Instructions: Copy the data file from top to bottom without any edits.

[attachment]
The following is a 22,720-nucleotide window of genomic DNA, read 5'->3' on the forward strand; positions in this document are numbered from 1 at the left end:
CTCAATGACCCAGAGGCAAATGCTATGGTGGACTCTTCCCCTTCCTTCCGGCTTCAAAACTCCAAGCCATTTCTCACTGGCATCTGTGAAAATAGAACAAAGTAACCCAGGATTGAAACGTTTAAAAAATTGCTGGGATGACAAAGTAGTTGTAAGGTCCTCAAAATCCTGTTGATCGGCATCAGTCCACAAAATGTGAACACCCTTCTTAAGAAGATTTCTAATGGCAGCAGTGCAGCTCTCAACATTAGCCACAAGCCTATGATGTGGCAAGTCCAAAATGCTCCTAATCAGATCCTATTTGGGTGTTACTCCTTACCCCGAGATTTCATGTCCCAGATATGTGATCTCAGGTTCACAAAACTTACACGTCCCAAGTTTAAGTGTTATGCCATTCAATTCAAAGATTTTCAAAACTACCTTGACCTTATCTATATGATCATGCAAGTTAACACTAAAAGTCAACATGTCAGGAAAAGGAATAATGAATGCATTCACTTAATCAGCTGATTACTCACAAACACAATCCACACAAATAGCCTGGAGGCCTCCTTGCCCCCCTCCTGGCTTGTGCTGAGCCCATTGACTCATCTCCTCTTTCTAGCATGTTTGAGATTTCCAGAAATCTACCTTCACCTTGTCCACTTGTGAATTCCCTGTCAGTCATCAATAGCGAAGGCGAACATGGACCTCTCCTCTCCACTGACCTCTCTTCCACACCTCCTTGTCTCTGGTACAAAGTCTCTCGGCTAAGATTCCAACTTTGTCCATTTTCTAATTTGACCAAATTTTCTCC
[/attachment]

The following is a 22,720-nucleotide window of genomic DNA, read 5'->3' on the forward strand; positions in this document are numbered from 1 at the left end:
CTCAATGACCCAGAGGCAAATGCTATGGTGGACTCTTCCCCTTCCTTCCGGCTTCAAAACTCCAAGCCATTTCTCACTGGCATCTGTGAAAATAGAACAAAGTAACCCAGGATTGAAACGTTTAAAAAATTGCTGGGATGACAAAGTAGTTGTAAGGTCCTCAAAATCCTGTTGATCGGCATCAGTCCACAAAATGTGAACACCCTTCTTAAGAAGATTTCTAATGGCAGCAGTGCAGCTCTCAACATTAGCCACAAGCCTATGATGTGGCAAGTCCAAAATGCTCCTAATCAGATCCTATTTGGGTGTTACTCCTTACCCCGAGATTTCATGTCCCAGATATGTGATCTCAGGTTCACAAAACTTACACGTCCCAAGTTTAAGTGTTATGCCATTCAATTCAAAGATTTTCAAAACTACCTTGACCTTATCTATATGATCATGCAAGTTAACACTAAAAGTCAACATGTCAGGAAAAGGAATAATGAATGCATTCACTTAATCAGCTGATTACTCACAAACACAATCCACACAAATAGCCTGGAGGCCTCCTTGCCCCCCTCCTGGCTTGTGCTGAGCCCATTGACTCATCTCCTCTTTCTAGCATGTTTGAGATTTCCAGAAATCTACCTTCACCTTGTCCACTTGTGAATTCCCTGTCAGTCATCAATAGCGAAGGCGAACATGGACCTCTCCTCTCCACTGACCTCTCTTCCACACCTCCTTGTCTCTGGTACAAAGTCTCTCGGCTAAGATTCCAACTTTGTCCATTTTCTAATTTGACCAAATTTTCTCC